I thought I’d better start this sermon series on Genesis 1 with a bit of a disclaimer… and no it’s not this wonderful one I found on the internet… it could be but its not… It’s more personal in nature…
I’m not a molecular biologist, like our friend Zach Arden who spoke a couple of weeks ago about belief in a creator God in the evolving world of science. I’m not able to grapple with questions of our origins by decoding the mystery of life at that miniscule DNA level.
I’m not a cosmologist or an astrophysicist, working at the other end of the scale of existence and trying to stare back into the very depth of time as they stare out into the very depth of the seemingly infinite reaches of space.
Often when we look at the creation narratives in Genesis the questions we have and the issues we are asked to explore come from the scientific world.
I am trained and tasked with opening up these scriptures of ours in a way that helps each of us ask what do they say to us and allow God to speak into our lives.
And sometimes I wonder why my parents didn’t call me Forrest as I have to admit, “I’m not a very smart man”… “but”… because of Jesus Christ… “I know what love is!”
So having said all that over the next three weeks we are going to be looking at the creation narrative at the beginning of Genesis and looking at what it says about God, about creation and about us and how we live.
It’s not that we are going to dodge those hard issues, the claims that faith and science contradict each other. It’s interesting I remember Rob Yule, a past moderator of the Presbyterian Church, saying one day that science had made the first step in proving the Scriptures true. AS scientists contemplated the idea of the big bang, they had come to the point of affirming the first words of the passage we had read out to us ‘in the beginning’… scripture and science pointing to a starting or at least a point at which to go beyond was a matter of conjecture. It reminded me of an article I read in a not so illustrious, not so scientific journal… the Reader’s digest… where a scientist reflecting on the big bang theory commented that, “they had climbed the great mountain of human knowledge and as they came to the summit they sat down and stared out into space and time and found they were not alone, but seated around them were philosophers, mystics and religious who had been waiting for them to catch up.” It was also good to reminded by our friend Zach about how many at the forefront of the sciences are people of faith. We are not going to dodge those questions but when we come to Genesis we need to realise that they were not the same questions that the writers of this book were asking themselves. To understand Genesis 1 we need to get our heads around those questions.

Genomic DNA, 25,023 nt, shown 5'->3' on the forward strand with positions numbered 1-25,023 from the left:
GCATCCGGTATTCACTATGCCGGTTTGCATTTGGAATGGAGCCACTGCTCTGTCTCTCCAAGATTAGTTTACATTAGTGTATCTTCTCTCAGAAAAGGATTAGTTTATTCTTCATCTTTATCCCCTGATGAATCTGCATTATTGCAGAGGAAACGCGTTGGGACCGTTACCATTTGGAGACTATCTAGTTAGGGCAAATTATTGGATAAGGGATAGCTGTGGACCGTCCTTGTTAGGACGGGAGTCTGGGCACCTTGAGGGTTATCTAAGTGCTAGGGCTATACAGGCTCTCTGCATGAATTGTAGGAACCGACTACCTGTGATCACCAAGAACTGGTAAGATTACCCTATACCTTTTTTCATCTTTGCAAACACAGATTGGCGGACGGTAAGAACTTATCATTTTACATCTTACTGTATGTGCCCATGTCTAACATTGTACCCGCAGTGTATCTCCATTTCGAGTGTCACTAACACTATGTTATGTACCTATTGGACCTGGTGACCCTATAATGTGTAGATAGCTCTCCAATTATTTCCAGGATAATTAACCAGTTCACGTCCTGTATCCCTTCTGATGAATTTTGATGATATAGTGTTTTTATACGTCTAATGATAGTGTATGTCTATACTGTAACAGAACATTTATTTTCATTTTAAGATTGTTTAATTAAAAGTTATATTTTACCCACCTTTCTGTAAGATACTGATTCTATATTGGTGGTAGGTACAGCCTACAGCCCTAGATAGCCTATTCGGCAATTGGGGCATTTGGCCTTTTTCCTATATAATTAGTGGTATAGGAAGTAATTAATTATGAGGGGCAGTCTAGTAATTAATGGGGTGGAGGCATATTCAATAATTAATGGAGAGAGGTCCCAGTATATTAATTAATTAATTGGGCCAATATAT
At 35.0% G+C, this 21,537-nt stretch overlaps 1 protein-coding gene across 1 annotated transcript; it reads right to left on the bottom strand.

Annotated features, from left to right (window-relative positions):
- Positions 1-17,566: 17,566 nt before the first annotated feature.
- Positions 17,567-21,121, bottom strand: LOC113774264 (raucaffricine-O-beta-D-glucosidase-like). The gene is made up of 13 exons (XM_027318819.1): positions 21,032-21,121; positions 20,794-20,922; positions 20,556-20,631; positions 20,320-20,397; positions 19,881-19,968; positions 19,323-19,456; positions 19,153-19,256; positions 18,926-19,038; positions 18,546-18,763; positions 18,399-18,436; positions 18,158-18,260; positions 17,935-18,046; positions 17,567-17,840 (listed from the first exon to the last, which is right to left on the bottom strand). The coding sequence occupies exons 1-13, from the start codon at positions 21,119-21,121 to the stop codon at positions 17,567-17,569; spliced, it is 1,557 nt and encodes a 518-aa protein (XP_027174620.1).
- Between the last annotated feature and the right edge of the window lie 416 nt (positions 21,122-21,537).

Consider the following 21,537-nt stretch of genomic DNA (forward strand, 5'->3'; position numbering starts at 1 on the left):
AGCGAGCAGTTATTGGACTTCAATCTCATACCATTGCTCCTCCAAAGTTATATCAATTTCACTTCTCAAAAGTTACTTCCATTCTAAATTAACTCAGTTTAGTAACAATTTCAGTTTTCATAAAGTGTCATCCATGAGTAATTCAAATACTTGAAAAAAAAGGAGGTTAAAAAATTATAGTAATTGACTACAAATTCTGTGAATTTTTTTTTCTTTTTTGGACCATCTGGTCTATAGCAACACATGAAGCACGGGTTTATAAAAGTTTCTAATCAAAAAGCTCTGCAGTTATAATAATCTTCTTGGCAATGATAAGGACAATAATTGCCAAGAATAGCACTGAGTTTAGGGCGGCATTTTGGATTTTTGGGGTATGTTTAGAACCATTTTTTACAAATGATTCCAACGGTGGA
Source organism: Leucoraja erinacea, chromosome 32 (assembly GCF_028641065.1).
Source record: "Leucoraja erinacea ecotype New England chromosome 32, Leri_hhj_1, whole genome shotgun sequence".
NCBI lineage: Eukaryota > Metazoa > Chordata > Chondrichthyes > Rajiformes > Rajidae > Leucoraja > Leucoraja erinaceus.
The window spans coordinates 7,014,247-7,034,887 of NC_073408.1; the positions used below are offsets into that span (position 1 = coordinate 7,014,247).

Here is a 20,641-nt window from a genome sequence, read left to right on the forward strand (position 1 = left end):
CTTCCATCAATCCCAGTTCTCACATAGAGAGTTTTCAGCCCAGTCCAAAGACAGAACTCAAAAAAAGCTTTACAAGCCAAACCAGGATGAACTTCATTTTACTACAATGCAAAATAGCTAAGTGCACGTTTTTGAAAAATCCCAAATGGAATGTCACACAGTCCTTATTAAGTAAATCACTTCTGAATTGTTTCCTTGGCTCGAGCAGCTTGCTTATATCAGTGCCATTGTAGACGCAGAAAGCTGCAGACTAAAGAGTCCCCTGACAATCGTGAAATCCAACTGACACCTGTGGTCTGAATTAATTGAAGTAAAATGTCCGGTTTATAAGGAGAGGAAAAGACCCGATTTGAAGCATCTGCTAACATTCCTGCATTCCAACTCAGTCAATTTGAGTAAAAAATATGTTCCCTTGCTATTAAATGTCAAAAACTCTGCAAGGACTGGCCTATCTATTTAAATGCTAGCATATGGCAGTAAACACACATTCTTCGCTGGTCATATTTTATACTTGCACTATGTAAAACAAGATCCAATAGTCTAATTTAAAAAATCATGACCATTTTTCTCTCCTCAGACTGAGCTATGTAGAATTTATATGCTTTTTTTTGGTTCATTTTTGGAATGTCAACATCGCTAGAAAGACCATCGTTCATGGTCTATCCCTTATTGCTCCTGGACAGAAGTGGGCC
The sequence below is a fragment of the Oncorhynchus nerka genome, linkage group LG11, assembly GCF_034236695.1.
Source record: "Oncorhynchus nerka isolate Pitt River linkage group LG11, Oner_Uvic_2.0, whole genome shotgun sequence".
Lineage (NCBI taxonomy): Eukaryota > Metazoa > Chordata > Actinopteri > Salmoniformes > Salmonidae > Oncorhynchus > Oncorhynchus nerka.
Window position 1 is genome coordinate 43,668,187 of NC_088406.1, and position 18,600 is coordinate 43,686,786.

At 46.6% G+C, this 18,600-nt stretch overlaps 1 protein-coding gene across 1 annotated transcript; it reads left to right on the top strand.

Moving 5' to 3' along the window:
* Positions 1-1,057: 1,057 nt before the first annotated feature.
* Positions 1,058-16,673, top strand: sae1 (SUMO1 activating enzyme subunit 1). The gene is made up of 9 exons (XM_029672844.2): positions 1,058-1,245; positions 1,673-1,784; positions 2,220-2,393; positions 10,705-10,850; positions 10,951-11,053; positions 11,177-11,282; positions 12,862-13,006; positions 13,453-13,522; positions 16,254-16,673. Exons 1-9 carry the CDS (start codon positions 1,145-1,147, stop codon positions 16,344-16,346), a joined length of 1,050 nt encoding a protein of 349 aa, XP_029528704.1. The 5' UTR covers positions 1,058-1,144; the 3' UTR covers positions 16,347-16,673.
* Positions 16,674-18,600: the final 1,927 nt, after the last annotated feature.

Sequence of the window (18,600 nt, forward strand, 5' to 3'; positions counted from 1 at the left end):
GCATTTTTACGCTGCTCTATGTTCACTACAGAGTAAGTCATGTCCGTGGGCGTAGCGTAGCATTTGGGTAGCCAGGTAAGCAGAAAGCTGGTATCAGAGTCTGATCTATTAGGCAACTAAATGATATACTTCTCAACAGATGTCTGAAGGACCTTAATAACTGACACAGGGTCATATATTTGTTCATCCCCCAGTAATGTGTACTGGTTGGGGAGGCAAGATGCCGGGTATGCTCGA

We can get caught up with questions of ‘in the beginning and forget that for the scriptures and for us the focus is ‘in the beginning God’. The scriptures focus is on God, not the mechanics and particulars of how it all happened and fits together. The classic illustration of this difference is of finding a well-crafted pocket watch buried in the sand. One person might open it up and look at the wonderful mechanism and the physics and materials used and marvel at how wonderful it is and how it is seen as the end product of smelting, metallurgy, developing precision mechanics, balanced cogs, precision wheel meshing and tensed springs…while someone else might marvel at the craftsmanship of the watchmaker, the care and expertise that were lavished on this item. They may even read an inscription in it that gives them a clue to why and for whom it was made. Both in actual fact may be right about the pocket watch.
In the end however we need to realise that there is are two ways that we find knowledge of God. One of those ways is called General revelation that is things we can understand and know about God from our observation of the world around us. In Romans 1:18-20 Paul makes the argument that people can be held accountable for knowledge of God because of the wonders of his creation, knowledge of God can be gained from the things he has made. But to know more of God we need special revelation that God himself has chosen to reveal to us. Scripture is the record of that and we have to view Genesis and what it tells us about God from that perspective.